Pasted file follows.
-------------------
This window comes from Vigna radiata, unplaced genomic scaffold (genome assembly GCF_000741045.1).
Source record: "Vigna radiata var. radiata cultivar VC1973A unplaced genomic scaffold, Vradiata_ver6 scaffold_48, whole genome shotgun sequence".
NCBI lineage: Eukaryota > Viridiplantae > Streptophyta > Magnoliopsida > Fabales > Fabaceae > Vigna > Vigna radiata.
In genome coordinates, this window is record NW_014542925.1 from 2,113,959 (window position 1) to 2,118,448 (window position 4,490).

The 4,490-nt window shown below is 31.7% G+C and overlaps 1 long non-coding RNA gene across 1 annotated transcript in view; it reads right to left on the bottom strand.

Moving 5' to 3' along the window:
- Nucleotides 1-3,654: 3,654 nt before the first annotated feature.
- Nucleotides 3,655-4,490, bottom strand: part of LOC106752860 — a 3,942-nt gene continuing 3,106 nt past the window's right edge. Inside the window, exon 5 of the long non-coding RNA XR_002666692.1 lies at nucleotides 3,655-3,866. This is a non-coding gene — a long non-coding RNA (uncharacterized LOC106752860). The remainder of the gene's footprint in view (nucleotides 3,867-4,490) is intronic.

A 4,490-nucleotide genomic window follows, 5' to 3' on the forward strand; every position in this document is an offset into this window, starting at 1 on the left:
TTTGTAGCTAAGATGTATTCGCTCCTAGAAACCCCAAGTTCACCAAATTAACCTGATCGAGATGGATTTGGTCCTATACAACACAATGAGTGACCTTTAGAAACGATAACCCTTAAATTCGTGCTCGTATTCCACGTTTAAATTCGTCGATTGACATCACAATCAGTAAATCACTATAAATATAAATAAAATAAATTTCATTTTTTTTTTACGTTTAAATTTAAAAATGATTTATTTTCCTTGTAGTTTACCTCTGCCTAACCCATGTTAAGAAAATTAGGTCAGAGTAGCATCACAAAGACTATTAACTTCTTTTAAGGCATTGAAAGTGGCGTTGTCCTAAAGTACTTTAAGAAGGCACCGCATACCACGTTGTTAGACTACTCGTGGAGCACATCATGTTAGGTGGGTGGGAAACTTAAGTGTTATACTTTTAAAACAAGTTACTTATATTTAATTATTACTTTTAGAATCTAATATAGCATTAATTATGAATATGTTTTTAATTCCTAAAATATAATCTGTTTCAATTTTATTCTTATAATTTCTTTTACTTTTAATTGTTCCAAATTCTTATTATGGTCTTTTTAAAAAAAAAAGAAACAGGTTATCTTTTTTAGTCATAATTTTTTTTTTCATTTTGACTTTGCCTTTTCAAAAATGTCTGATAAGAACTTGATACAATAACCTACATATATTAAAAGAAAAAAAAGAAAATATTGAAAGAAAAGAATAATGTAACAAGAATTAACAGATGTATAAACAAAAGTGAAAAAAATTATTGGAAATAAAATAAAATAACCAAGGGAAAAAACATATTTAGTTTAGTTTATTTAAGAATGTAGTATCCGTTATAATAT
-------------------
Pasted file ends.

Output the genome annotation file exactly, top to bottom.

This window comes from Vigna radiata, unplaced genomic scaffold (genome assembly GCF_000741045.1).
Source record: "Vigna radiata var. radiata cultivar VC1973A unplaced genomic scaffold, Vradiata_ver6 scaffold_48, whole genome shotgun sequence".
NCBI lineage: Eukaryota > Viridiplantae > Streptophyta > Magnoliopsida > Fabales > Fabaceae > Vigna > Vigna radiata.
In genome coordinates, this window is record NW_014542925.1 from 2,113,959 (window position 1) to 2,118,448 (window position 4,490).

The 4,490-nt window shown below is 31.7% G+C and overlaps 1 long non-coding RNA gene across 1 annotated transcript in view; it reads right to left on the bottom strand.

Moving 5' to 3' along the window:
- Nucleotides 1-3,654: 3,654 nt before the first annotated feature.
- Nucleotides 3,655-4,490, bottom strand: part of LOC106752860 — a 3,942-nt gene continuing 3,106 nt past the window's right edge. Inside the window, exon 5 of the long non-coding RNA XR_002666692.1 lies at nucleotides 3,655-3,866. This is a non-coding gene — a long non-coding RNA (uncharacterized LOC106752860). The remainder of the gene's footprint in view (nucleotides 3,867-4,490) is intronic.

A 4,490-nucleotide genomic window follows, 5' to 3' on the forward strand; every position in this document is an offset into this window, starting at 1 on the left:
TTTGTAGCTAAGATGTATTCGCTCCTAGAAACCCCAAGTTCACCAAATTAACCTGATCGAGATGGATTTGGTCCTATACAACACAATGAGTGACCTTTAGAAACGATAACCCTTAAATTCGTGCTCGTATTCCACGTTTAAATTCGTCGATTGACATCACAATCAGTAAATCACTATAAATATAAATAAAATAAATTTCATTTTTTTTTTACGTTTAAATTTAAAAATGATTTATTTTCCTTGTAGTTTACCTCTGCCTAACCCATGTTAAGAAAATTAGGTCAGAGTAGCATCACAAAGACTATTAACTTCTTTTAAGGCATTGAAAGTGGCGTTGTCCTAAAGTACTTTAAGAAGGCACCGCATACCACGTTGTTAGACTACTCGTGGAGCACATCATGTTAGGTGGGTGGGAAACTTAAGTGTTATACTTTTAAAACAAGTTACTTATATTTAATTATTACTTTTAGAATCTAATATAGCATTAATTATGAATATGTTTTTAATTCCTAAAATATAATCTGTTTCAATTTTATTCTTATAATTTCTTTTACTTTTAATTGTTCCAAATTCTTATTATGGTCTTTTTAAAAAAAAAAGAAACAGGTTATCTTTTTTAGTCATAATTTTTTTTTTCATTTTGACTTTGCCTTTTCAAAAATGTCTGATAAGAACTTGATACAATAACCTACATATATTAAAAGAAAAAAAAGAAAATATTGAAAGAAAAGAATAATGTAACAAGAATTAACAGATGTATAAACAAAAGTGAAAAAAATTATTGGAAATAAAATAAAATAACCAAGGGAAAAAACATATTTAGTTTAGTTTATTTAAGAATGTAGTATCCGTTATAATAT